As I said before, he wasn’t saying anything about the exotic sports car market which is seeing strong sales numbers; he’s referring to the market that BMW is in. Consumers want smaller four-door cars, and that’s what we’re seeing car companies building. While Ian Robertson might be right about the sports car market, the four-door sedans of today have that sports car identity built in them that makes the Dodge Charger, Chrysler 200S, Audi S4, and the Lexus IS-F very popular cars.

Volvo Has Made Great Cars Over The Years And That’s A Problem

When you think of Volvo, safety, reliability, and the famous steel cage probably come to mind which is a good thing, especially for a car manufacturer. However, these three qualities have created a dilemma for the Swedish auto maker that is becoming detrimental to the company as the years have passed. Next time when you’re commuting and notice a Volvo, are they new, or six to seven years old? Most likely, the answer would be the latter. Having noticed this every morning, it’s become apparent that Volvo owners are too loyal to their older cars, and not going to the dealership to trade them in.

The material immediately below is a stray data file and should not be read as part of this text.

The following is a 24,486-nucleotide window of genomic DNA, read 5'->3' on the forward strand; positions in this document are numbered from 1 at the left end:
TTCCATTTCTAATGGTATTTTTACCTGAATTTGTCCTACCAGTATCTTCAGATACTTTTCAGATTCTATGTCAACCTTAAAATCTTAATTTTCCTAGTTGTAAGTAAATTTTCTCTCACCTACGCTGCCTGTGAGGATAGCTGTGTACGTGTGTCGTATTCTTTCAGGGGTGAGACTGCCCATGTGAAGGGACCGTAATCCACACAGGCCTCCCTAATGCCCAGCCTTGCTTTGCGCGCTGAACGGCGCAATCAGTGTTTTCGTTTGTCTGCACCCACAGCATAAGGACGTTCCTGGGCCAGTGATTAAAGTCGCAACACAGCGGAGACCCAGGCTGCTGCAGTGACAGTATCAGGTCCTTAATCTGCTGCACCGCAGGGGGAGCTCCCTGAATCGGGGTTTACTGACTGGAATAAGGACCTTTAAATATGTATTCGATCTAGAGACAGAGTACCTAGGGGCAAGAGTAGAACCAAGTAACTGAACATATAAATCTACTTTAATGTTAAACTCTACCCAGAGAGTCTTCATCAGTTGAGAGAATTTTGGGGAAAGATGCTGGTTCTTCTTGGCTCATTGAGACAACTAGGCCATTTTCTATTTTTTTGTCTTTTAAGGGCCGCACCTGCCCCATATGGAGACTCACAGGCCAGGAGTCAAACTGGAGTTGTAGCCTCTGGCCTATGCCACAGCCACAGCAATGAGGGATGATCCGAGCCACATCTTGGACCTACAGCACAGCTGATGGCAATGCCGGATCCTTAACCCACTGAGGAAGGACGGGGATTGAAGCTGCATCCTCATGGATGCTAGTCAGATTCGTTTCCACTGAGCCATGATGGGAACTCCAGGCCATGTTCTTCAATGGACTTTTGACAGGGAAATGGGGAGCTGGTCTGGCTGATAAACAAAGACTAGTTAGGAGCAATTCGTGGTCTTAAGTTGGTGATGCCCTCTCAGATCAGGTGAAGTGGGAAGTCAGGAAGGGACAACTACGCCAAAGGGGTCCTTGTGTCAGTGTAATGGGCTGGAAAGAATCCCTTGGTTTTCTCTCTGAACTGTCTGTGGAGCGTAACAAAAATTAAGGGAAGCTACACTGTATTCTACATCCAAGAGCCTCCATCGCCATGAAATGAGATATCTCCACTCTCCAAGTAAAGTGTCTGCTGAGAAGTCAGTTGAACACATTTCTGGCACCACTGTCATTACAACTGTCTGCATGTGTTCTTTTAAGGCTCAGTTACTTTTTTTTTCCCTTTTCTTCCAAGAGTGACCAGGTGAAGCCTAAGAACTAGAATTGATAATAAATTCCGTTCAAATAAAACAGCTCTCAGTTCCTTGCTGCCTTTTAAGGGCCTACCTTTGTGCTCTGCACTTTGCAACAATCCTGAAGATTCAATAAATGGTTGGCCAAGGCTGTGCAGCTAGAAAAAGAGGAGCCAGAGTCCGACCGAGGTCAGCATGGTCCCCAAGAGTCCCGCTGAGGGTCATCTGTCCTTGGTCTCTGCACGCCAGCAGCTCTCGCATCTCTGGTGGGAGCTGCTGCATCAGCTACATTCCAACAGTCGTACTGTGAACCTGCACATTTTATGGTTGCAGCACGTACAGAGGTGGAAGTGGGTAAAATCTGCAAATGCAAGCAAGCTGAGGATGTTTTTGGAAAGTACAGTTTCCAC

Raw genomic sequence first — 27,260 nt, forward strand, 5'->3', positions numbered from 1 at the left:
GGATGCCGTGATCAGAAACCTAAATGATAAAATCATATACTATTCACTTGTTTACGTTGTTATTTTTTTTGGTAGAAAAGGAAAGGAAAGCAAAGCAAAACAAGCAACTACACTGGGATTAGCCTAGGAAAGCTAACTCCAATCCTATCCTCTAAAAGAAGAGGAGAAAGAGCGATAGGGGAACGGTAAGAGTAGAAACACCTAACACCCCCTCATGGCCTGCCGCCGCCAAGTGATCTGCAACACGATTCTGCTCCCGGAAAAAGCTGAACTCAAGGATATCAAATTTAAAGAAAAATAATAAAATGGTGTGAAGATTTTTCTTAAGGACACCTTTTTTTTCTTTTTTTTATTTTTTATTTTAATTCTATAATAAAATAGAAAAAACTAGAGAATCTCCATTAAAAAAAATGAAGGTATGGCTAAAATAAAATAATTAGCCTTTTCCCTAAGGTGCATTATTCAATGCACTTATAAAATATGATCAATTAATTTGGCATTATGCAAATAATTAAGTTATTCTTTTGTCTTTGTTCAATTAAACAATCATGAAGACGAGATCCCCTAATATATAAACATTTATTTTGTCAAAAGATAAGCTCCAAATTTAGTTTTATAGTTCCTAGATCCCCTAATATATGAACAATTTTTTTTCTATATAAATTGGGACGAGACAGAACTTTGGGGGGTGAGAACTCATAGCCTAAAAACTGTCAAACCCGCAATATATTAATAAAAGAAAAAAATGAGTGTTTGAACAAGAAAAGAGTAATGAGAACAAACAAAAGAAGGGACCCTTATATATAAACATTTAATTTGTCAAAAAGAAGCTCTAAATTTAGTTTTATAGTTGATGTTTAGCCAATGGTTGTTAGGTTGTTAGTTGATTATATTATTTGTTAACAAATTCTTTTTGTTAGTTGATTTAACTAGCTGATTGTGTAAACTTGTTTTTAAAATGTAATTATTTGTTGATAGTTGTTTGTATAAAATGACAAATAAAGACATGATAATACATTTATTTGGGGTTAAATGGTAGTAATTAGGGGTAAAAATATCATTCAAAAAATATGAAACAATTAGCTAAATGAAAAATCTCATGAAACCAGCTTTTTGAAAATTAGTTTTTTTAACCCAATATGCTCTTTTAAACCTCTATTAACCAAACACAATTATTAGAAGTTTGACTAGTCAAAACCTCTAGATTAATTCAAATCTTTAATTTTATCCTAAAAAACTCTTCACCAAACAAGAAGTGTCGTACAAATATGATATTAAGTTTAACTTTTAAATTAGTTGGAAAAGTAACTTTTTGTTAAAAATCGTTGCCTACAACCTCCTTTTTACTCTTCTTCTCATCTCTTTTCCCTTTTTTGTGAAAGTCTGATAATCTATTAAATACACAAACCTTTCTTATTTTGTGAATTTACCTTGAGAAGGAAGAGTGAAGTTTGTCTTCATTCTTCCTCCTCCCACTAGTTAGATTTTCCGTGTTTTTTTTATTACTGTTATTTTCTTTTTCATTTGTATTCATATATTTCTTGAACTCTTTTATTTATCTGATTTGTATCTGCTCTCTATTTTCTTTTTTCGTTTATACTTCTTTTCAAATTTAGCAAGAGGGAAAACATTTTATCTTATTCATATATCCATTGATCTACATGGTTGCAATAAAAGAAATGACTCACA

In 2012, Volvo ranked 1st in owners who keep their old cars the longest. On average, Volvos stay with one owner for over 7 years before they’re traded in, and more astonishing, only 30% of those trade ins were to buy another Volvo. Brand loyalty is down considerably, despite the Swedish auto maker manufacturing better, more modern vehicles that should be appealing to younger buyers and not the 50 somethings. What is the underlying issue though, and how can Volvo get back what they’ve lost over the past 15 years?